Shame and ADHD often go hand in hand.

Shame is a cocktail of emotions including embarrassment, regret, humiliation and feeling less than.

Many adults living with ADHD feel ashamed of themselves and their behaviour – both for what they did and didn’t do.

You might feel shame for not matching society’s ‘norms,’ such as for a failed marriage, exam or job.

You could even feel shame for ‘needing’ to use a tool to help support you – for example, checklists to help you remember things, or a timer to help keep you on task. (Neutralizing this type of shame is something we talk about in Essentially Brilliant.)

Daily life activities can also provoke a huge amount of shame, for example repeatedly losing your keys or  struggling to keep a tidy house. If a neighbour pops in for an unexpected visit,  you might feel ashamed at your messy house and then relive that shame whenever you see your neighbor.

Diagnosed Later in Adulthood?

The feelings of shame can be particularly strong for people who weren’t diagnosed with ADHD until adulthood.

If you lived with undiagnosed ADHD for many years, then you personalize incidents like losing your keys and blame yourself.  You might start repeating things you heard growing up from the adults in your life. Perhaps you tell yourself things like, ‘I am so lazy’, ‘I’m not trying hard enough’, or  ‘I am stupid’.

This isn’t true, of course, but you don’t have another explanation.

From this place of shame, it’s very hard to look for practical solutions because you think the problem is you. This is one of the reasons why, when adults get diagnosed with ADHD they feel very liberated because  there is a name for their struggles.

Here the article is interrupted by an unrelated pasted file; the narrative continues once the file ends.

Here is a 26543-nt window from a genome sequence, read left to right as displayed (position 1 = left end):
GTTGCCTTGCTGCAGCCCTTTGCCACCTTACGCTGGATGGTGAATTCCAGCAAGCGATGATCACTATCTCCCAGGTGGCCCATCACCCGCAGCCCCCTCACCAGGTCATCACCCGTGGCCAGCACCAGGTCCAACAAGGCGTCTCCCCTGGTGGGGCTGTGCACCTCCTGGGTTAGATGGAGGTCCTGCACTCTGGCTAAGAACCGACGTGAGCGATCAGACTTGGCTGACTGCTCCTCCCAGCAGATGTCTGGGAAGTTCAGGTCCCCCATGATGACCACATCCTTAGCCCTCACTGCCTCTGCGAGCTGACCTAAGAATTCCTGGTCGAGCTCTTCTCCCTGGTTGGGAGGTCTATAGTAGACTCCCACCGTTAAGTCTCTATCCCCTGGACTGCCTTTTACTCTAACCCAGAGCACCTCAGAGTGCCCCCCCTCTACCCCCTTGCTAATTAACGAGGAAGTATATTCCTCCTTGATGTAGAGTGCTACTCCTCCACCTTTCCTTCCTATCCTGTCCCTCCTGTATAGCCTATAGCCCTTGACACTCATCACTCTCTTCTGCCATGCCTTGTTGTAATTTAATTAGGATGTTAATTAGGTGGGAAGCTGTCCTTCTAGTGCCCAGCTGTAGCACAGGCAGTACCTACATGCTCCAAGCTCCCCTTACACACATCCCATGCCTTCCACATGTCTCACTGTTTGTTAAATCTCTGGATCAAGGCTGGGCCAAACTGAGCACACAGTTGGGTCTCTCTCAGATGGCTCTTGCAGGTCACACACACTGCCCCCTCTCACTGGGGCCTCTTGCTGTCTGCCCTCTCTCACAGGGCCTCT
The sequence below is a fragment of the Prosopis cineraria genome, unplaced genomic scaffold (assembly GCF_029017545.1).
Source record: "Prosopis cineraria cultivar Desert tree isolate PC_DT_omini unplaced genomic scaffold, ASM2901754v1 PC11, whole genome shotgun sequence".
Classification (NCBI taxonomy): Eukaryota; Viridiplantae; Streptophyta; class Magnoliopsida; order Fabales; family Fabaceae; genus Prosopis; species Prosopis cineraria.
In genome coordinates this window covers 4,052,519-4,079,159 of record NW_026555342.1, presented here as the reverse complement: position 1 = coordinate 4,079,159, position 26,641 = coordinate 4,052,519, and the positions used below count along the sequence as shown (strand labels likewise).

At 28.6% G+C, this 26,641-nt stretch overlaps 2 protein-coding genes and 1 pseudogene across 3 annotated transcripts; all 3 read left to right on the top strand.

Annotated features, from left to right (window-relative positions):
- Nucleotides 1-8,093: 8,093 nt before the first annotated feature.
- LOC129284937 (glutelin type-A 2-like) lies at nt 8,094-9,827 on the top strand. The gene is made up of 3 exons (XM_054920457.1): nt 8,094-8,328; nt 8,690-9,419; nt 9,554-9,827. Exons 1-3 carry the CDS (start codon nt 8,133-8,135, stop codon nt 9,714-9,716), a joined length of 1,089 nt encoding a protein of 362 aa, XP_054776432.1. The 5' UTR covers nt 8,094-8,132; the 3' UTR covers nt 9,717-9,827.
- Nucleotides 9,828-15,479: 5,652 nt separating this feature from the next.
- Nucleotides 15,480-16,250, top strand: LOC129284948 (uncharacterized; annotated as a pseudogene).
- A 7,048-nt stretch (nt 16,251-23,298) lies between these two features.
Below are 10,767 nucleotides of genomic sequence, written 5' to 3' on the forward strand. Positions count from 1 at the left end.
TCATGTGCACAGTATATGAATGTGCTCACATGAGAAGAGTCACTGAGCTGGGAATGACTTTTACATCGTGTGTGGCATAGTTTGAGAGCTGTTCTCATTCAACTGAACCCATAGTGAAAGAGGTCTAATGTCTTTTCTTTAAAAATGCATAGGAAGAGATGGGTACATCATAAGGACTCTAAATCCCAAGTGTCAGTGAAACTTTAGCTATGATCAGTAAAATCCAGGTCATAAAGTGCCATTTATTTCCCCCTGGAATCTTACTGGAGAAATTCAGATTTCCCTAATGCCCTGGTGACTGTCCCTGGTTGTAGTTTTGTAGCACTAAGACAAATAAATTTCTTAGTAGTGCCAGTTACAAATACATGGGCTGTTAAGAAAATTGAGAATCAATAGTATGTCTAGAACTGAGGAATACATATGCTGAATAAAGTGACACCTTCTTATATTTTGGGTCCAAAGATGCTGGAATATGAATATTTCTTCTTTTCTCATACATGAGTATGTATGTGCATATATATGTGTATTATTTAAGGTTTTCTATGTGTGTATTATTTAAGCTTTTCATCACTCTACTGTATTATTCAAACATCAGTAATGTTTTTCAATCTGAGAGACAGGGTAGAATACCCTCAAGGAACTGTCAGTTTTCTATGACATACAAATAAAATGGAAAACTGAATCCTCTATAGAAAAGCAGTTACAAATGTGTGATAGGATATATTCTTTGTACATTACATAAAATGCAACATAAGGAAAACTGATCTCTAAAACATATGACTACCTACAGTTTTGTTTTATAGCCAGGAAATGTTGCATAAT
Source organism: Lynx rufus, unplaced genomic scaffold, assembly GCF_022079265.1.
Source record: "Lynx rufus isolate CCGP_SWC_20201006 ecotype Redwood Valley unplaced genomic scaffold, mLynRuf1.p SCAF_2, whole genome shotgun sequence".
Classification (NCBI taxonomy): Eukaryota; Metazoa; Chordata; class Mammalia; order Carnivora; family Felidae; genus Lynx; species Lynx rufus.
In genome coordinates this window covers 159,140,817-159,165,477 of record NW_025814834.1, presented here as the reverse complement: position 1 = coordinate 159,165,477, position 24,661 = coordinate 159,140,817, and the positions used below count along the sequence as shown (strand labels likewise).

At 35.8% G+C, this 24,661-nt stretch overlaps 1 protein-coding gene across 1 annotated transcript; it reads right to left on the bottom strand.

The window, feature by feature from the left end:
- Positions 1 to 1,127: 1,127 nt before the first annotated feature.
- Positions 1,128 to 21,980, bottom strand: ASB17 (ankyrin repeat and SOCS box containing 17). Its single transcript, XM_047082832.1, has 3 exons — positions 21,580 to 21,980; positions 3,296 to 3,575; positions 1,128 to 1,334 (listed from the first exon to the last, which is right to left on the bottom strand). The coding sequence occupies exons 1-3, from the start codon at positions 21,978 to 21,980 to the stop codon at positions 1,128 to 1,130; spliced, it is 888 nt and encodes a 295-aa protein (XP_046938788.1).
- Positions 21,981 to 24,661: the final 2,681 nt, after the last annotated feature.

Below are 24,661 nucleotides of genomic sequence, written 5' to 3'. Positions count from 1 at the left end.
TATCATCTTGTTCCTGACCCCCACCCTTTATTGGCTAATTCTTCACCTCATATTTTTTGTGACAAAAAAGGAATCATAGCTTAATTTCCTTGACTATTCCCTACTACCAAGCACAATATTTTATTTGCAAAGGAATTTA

In contrast, when you know you have ADHD and you lose your keys, it is annoying, frustrating and might make you late for an appointment.  However, you know the reason why finding your keys is hard for you. It’s not a personal failing, and you can look for  ADHD friendly solutions to your problem.

Regardless of when you were diagnosed, people with ADHD experience more shame in their life than people who don’t have ADHD.

4 Facts About ADHD and Shame

1) Shame Stops You From Reaching Your Potential

When you feel shame about who you are, you can’t live a happy, full life and reach your potential. Your inner critic keeps you living a smaller life than you are capable of.

2) Shame Makes You Feel Lonely

When you feel shame, you can’t allow people to get close to you because you don’t feel you are worthy, which is one of the reasons why many people with ADHD feel lonely.

3) Shame and Anger

When you feel shame, it can make you very defensive, which can look like anger.  Lots of people with ADHD struggle with anger. This can also alienate  people in your life.

4) Shame, ADHD and Comorbidity

Brene  Brown (see her video below) says that shame highly correlates with addiction, violence, depression and eating disorders. These are also things that ADHDers suffer with more than the average person.

Lifting the Lid on Shame

Dr. Brené Brown,  research professor at the University of Houston and  New York Time Bestselling author, has spent over a decade studying shame, vulnerability, courage and worthiness.  During this time, she discovered that no one wants to talk about shame.

However, like everything, when a topic is addressed head on it isn’t as bad as you thought.

When you understand what exactly shame is and how it affects you, you can take steps to reduce it. Watch this video, it’s funny, intelligent and lifts the lid on shame.

Shame vs Guilt

At the 14-minute mark  Brene Brown makes the distinction between shame and guilt.

Shame is ‘I am bad’ and guilt is ‘I did something bad’.

It’s much easier to say ‘I am sorry I did something bad’ than’ I am sorry I am bad’.

Many ADHD adults believe they are ‘bad’ or ‘flawed’, which was hard for me to write because the reality couldn’t be further from the truth. Yet, there is often a big discrepancy between ADHDers’ perspective of themselves and reality.

How does shame show up in your life?

 

 

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